The evolution of Industrial IoT and advanced analytics technologies - coupled with the increasing availability of advanced machine learning and proven, affordable hardware solutions - is transforming approaches to how industrial companies of all sizes manage their critical assets.
Across the board, owner-operators are realizing that the largely reactive nature of conventional asset management strategies alone is inadequate for maintaining the equipment uptime necessary to maximize production and profitability. Increasingly, APM is recognized as a shared responsibility between maintenance and operation groups and new predictive solutions are emerging that help provide much earlier warning of impending breakdowns.
Advisory Group research indicates that downtime – especially unplanned downtime – can be a huge drain on profitability in the process industries. Enabled by technology, a wider and more comprehensive approach towards maintaining the integrity of plant assets can help industrial organizations minimize equipment downtime and thus maximize profitabil-ity.
ARC recently met with US- and Asia-based executives of AspenTech to discuss how the company’s latest APM software portfolio can help meet plant asset management challenges. As we learned, the Aspen Mtell software, which is central to AspenTech’s APM portfolio, employs fully automated ad-vanced machine learning technology to provide an advanced prescriptive maintenance solution. With its agent-based methodology, this solution is designed to “democratize” machine learning technology for process and other capital-intensive industries.
Within the last year, AspenTech has rolled out the software in several pilot projects at client sites; accruing high levels of interest, notably among customers in Asia Pacific.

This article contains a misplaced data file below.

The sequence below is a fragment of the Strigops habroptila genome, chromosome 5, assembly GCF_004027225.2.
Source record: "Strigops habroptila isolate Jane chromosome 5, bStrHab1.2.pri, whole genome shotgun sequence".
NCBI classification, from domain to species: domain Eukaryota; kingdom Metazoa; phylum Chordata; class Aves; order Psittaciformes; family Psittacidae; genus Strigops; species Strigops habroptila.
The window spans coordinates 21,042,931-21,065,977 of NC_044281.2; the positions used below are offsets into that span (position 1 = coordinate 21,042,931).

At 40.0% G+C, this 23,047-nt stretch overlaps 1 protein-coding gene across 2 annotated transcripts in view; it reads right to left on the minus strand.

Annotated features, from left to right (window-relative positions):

A Level Up in Maturity
Unplanned downtime impacts businesses significantly. Consequently, industrial companies seek to invest in more sophisticated asset management solutions. For example, in the oil and gas industry, an ARC survey revealed that most respondents rate lost production, caused by unplanned downtime, at 3 to 5 percent of total annual production.
In 2016, the National Association of Manufacturers indicated that global manufacturing amounts to $14 trillion in annual business; with 10 percent of the losses attributed to unplanned breakdowns – $1.4 trillion each year. ARC estimates that in the process industries alone, unscheduled downtime results in $20 billion of annual production losses. To reduce such losses, companies are eager to complement existing maintenance strategies with new techniques to further minimize downtime.
ARC research indicates that few companies have evolved beyond conventional maintenance, with most still depending on reactive and preventive approaches (see ARC Asset Management Maturity Model on next page). ARC advocates the benefits of adopting higher levels of predictive and prescriptive maintenance; especially for critical assets.
Competitive pressures to do more with less and the impact of high-tech solutions geared for mass audiences (such as the iPhone) compel companies to seek simpler, easier solutions that implement rapidly and scale quickly without necessarily requiring specialized skills. In response, the Aspen Mtell software provides a fully automated, prescriptive solution designed to enable plant and process engineers to mitigate unplanned downtime in an easy-to-implement, easily supportable, and cost-effective manner.
Advanced Machine Learning for Maintenance
In October 2016, AspenTech purchased Mtelligence Corporation (Mtell) of San Diego, California. Mtell, a pioneer in predictive and prescriptive maintenance, focuses on enabling companies to increase asset utilization, availability, and avoid unplanned downtime by accurately predicting when equipment failure will occur and prescribing what to do to avoid the failure, thus helping minimize costly production disruptions.
Aspen Mtell’s predictive and prescriptive maintenance capability is incorporated in the AspenTech APM software portfolio. Aspen Fidelis Reliability, another key software offering, minimizes uncertainty for decision makers through data-driven quantification of risks and benefits relative to different asset investment decisions.